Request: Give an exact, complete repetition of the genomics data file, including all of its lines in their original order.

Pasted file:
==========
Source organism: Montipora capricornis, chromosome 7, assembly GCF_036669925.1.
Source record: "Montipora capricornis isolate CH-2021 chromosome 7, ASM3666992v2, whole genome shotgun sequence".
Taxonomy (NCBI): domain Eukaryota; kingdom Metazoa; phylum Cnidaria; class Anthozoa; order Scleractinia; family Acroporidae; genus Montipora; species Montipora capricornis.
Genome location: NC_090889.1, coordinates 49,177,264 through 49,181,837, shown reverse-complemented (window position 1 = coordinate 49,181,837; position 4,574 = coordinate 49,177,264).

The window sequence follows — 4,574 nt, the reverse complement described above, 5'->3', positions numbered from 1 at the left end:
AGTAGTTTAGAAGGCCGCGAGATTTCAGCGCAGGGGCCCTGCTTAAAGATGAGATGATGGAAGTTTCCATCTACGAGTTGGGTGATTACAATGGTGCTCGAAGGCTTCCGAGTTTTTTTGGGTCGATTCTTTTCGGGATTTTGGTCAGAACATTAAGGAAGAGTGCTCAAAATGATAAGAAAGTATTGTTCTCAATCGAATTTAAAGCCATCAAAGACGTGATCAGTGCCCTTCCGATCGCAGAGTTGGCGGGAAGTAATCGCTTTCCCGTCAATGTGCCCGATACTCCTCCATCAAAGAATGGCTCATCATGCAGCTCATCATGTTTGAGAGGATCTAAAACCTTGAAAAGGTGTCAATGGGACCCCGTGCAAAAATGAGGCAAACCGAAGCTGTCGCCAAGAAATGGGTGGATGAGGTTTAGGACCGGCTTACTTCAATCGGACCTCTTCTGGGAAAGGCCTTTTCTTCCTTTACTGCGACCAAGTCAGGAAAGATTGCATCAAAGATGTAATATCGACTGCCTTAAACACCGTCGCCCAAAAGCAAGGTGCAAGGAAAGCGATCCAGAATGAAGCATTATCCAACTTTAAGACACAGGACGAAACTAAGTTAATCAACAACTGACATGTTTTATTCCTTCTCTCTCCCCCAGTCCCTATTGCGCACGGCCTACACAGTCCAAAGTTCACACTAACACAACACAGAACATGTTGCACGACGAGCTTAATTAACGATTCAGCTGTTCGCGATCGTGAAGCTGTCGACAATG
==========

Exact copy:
Source organism: Montipora capricornis, chromosome 7, assembly GCF_036669925.1.
Source record: "Montipora capricornis isolate CH-2021 chromosome 7, ASM3666992v2, whole genome shotgun sequence".
Taxonomy (NCBI): domain Eukaryota; kingdom Metazoa; phylum Cnidaria; class Anthozoa; order Scleractinia; family Acroporidae; genus Montipora; species Montipora capricornis.
Genome location: NC_090889.1, coordinates 49,177,264 through 49,181,837, shown reverse-complemented (window position 1 = coordinate 49,181,837; position 4,574 = coordinate 49,177,264).

The window sequence follows — 4,574 nt, the reverse complement described above, 5'->3', positions numbered from 1 at the left end:
AGTAGTTTAGAAGGCCGCGAGATTTCAGCGCAGGGGCCCTGCTTAAAGATGAGATGATGGAAGTTTCCATCTACGAGTTGGGTGATTACAATGGTGCTCGAAGGCTTCCGAGTTTTTTTGGGTCGATTCTTTTCGGGATTTTGGTCAGAACATTAAGGAAGAGTGCTCAAAATGATAAGAAAGTATTGTTCTCAATCGAATTTAAAGCCATCAAAGACGTGATCAGTGCCCTTCCGATCGCAGAGTTGGCGGGAAGTAATCGCTTTCCCGTCAATGTGCCCGATACTCCTCCATCAAAGAATGGCTCATCATGCAGCTCATCATGTTTGAGAGGATCTAAAACCTTGAAAAGGTGTCAATGGGACCCCGTGCAAAAATGAGGCAAACCGAAGCTGTCGCCAAGAAATGGGTGGATGAGGTTTAGGACCGGCTTACTTCAATCGGACCTCTTCTGGGAAAGGCCTTTTCTTCCTTTACTGCGACCAAGTCAGGAAAGATTGCATCAAAGATGTAATATCGACTGCCTTAAACACCGTCGCCCAAAAGCAAGGTGCAAGGAAAGCGATCCAGAATGAAGCATTATCCAACTTTAAGACACAGGACGAAACTAAGTTAATCAACAACTGACATGTTTTATTCCTTCTCTCTCCCCCAGTCCCTATTGCGCACGGCCTACACAGTCCAAAGTTCACACTAACACAACACAGAACATGTTGCACGACGAGCTTAATTAACGATTCAGCTGTTCGCGATCGTGAAGCTGTCGACAATG